6. It was full steam ahead until the last couple at the bottom of the page that gave me a bit of pause. Favorites are 25A and 19D. Thanks K2 an Jay.

    Snowing here….

  7. A fairly gentle but enjoyable stroll, only snag was 18d because I had the wrong answer for 25a, I had gallop, but got there in the end. Many thanks to the setter.

    1. LOL. See my comment earlier…as soon as I got ‘poll’ backwards, that was it!! Bang!! In it went. No thought to the first two letters!!

    2. imho 25a is hardly a measure as it depends, for example, on the size of the spoon being used by the school dinner lady when she’s ladling out lumpy mashed potatoes. It’s similar to the phrase we used in sales when doling out branded freebies to pharmacy assistants – ” give ’em a slack ‘andful”.

  8. Pretty straightforward puzzle from Jay – most definitely at the gentler end of his range. Some lovely clues and (as Kath is watching) I will single out 13a as my one and only favourite of the day. The solving of the puzzle would have been quicker if I hadn’t got my pen stuck in my sock – these things are sent to try us :smile:

    Thanks to Jay for the enjoyment and to the 2K’s for the review.

    The toughie is very doable for those wanting a slightly harder challenge. :good:

    1. It’s hard enough to write with gloves on but if you write with your feet, do take these socks off.

      1. I did wonder – but was too polite to ask. Maybe he keeps his pen collection in a sock? Perhaps we should start a fund to buy him a pencil case?

  9. Mostly straightforward EXCEPT 25a which had me foxed (not helped by my inability to spell label (lable??!) correctly….

  10. Well done, Kath, for spotting the lurkers. My wife has the same problem with right and left. The best way to remember is to make an L (for left) with the forefinger and thumb of the left hand. (It won’t make an L if you use your right!). But it may not be a good idea if you are driving.
    Some very good clues here, but 10a takes the biscuit.
    Thanks to both Ks and setter.

  11. 8a certainly seems to be word of the moment!
    Pretty much R&W in the top half with a couple of hesitations lower down the grid with the likes of 19d & 25a.
    Top three for me were 10,16&25a.

    Thanks to Jay and to the 2Ks as they bask in the sunshine.

  12. Not too bad I got 1a wrong convinced myself it was “timber” got the rest round it so sorted, ***/*** for me. Thanks to Kiwis and Jay.
    Weather improving boat getting sorted so Easter we might make it out for a shakedown.

  13. 1.5*/3.5* for this excellent Jay puzzle. I enjoyed 13 across for it’s elegance, and the brilliant lurking reversal of 18 down, but my favourite was 6 down. Many thanks to the aforementioned and the 2Ks for their top review.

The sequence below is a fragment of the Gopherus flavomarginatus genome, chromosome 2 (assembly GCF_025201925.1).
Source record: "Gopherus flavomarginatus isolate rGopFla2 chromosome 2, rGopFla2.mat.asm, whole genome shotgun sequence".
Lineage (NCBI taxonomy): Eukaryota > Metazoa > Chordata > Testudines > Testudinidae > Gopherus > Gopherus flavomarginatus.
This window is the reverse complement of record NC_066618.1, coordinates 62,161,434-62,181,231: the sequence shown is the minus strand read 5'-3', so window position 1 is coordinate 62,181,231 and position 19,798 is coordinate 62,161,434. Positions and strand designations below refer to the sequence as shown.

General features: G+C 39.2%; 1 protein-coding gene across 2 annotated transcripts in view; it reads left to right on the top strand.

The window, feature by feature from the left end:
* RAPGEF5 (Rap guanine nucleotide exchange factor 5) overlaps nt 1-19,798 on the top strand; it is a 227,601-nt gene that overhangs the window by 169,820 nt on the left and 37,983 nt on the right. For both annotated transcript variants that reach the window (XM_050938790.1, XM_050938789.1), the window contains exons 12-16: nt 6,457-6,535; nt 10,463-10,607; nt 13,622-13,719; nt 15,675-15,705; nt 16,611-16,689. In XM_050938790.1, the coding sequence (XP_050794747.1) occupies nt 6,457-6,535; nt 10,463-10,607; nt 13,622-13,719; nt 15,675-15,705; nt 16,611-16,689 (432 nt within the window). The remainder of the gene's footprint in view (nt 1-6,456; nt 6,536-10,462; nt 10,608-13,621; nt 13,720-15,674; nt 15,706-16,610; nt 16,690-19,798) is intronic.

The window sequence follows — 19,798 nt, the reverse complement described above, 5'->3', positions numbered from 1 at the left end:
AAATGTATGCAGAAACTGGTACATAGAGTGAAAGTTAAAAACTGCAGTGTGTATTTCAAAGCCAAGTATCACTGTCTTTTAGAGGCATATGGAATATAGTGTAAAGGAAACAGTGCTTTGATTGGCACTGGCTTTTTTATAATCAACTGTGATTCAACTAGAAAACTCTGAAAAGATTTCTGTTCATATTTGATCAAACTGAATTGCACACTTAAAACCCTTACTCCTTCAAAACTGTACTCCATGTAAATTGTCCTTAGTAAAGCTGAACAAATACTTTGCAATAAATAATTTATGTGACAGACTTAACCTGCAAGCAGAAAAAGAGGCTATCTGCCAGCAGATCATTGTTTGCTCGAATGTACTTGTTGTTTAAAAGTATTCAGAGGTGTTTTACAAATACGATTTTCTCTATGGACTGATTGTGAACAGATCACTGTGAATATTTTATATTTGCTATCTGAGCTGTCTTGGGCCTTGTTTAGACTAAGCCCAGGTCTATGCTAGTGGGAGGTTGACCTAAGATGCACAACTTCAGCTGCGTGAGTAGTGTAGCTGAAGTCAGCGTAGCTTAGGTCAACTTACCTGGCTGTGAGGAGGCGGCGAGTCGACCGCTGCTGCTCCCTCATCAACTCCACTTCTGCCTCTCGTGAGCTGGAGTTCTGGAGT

14. 1*/3*. This was the easiest Jay puzzle I can remember, very enjoyable but all over too soon. No verbose clues to be seen and lovely surface readings throughout. The hardest part is to pick a single favourite – especially with the headmistress looking on. (Nice to hear from you again, Kath, we all miss you). I’ll adopt Jane’s approach and have a top three (in no particular order) – 25a, 10a & 19d. They are all such lovely words.

    Many thanks to Jay and the 2Ks

    1. Hi RD,

      Best looking assistant: Sarah Jane was better looking than Clara but Amy wins. And Rory.
      Enemy: Do you really think the Master is scarier than The Weeping Angels? Cause those things are terrifying.
      Best Sort Of Assistant: River Song or Vastra.

      1. Anyone who hasn’t seen the discussion about Doctor Who under yesterday’s Toughie will think you are barking mad (or they might think that anyway :wacko:)

        I will defer to you about Rory. Amy is very pretty but too thin for my taste. I agree that the Master is not scarier than The Weeping Angels, but, particularly in the days when he was played by Roger Delgado, he was such a wonderful villain.

        1. Roger Delgardo died far too young…
          The one where he plays the Rev. Magister (ho, ho) is a classic. Can’t remember who the other baddies were.

        2. Oh gosh that never even occurred to me! Yes that must have seemed quite odd to suddenly start discussing the attractiveness of various girls in Doctor Who! Ahh well.

          Rory as a centurion was very nice. And yes Roger Delgado is deliciously villainous. However Weeping Angels nearly had me pinned to the ceiling when I first saw Blink..and that was only to see how scary it was before the child type thing watched it.